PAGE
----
Supply of anti-flu vaccines could be too small in Latvia

Take note – story published 3 years ago

Latvia's demand for anti-flu vaccine has increased significantly, and the Ministry of Health said October 14 that the availability of anti-influenza vaccines this season will be limited. 

For the first time in Latvia, the State will also pay for the vaccines for medical practitioners and social care center clients and employees. State-purchased vaccines are also intended for pregnant women and children under the age of two.

Altogether, the number of government-purchased vaccines is 90 000 doses this year, compared with 33 000 doses last year.

Similarly, this year, the changes were made in the compensation of the anti-flu vaccine for seniors over 65 and those with chronic diseases, increasing the compensation percentage from 50% to 100%.

Information provided by manufacturers shows that this year the total number of anti-influenza vaccines imported into Latvia is 194 238 doses (including 90 000 vaccines purchased by the State), or 12% more than in the previous season, which is also more than annually over the last five years.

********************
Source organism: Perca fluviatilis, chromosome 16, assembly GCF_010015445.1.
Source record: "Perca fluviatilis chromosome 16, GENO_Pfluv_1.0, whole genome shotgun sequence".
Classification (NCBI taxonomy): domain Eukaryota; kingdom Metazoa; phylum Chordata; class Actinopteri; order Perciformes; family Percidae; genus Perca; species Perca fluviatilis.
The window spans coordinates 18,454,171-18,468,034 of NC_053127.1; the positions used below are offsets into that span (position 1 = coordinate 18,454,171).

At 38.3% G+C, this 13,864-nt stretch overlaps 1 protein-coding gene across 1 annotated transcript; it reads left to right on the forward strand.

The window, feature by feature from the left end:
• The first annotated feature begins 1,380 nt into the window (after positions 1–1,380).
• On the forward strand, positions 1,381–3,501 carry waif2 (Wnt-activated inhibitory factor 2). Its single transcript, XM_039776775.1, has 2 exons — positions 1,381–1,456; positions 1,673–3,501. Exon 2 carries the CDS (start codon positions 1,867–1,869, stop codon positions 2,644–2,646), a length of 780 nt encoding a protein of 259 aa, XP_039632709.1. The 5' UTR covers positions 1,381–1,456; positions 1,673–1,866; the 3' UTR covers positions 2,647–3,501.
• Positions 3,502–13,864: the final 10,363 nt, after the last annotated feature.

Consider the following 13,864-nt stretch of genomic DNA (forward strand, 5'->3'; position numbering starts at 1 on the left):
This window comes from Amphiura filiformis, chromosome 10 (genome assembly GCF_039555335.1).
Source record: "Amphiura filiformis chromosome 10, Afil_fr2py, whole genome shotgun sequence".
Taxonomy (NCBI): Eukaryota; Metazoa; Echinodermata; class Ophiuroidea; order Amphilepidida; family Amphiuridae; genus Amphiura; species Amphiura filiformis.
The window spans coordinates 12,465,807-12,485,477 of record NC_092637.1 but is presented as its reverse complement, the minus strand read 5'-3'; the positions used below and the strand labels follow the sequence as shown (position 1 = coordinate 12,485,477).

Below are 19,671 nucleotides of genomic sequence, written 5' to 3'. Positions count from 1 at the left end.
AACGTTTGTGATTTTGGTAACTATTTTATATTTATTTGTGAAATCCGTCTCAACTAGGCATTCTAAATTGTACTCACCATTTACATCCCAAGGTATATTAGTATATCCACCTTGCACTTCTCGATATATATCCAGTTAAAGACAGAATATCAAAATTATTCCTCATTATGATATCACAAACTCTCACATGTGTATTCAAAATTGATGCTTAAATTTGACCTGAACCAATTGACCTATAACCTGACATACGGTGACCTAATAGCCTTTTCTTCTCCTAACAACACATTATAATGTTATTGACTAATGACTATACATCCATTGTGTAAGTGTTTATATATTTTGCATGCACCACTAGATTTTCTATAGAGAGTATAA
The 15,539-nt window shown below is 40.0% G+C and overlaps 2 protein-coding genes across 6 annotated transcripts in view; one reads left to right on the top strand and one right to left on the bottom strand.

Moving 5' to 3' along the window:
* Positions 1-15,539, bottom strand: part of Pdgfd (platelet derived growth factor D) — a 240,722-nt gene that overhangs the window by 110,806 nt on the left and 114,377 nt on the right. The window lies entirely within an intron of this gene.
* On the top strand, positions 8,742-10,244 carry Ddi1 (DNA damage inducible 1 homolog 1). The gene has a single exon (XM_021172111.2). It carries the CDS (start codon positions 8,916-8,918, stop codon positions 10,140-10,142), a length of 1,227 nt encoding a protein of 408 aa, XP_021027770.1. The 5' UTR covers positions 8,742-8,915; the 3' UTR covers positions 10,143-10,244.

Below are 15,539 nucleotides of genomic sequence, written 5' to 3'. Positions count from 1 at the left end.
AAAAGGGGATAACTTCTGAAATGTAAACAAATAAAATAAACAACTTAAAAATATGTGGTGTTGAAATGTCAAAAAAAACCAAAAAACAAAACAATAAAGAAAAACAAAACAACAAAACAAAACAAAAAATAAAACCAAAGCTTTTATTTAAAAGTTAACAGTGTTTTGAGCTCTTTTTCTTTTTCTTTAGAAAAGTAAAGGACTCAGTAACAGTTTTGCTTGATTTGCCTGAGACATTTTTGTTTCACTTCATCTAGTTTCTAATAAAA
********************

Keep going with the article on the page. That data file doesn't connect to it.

By October 14, 34 000 persons have already purchased vaccines in pharmacies as part of the state reimbursement system. Paid vaccines are also offered to residents at medical institutions.

Ministry of Health (VM) said that the availability of anti-flu vaccines will be limited. In an interview with Latvian Radio VM spokeswoman Jana Feldmane said that it is currently difficult to predict whether additional supplies of vaccines will be possible.

For medical practitioners, social care centers, as well as pregnant women and children under the age of two, vaccines are reserved and will be available to GPs.

Paid vaccines, meanwhile, are in limited quantities.

Ministry of Health invites citizens to call the institution to find out whether it has access to anti-influenza vaccines, as well as contact the pharmacy before going. Pharmacy contacts can be found here.

Latvian Radio, calling several medical institutions and GP offices, found that in many places vaccines had just run out, and there were no forecasts when they might appear.


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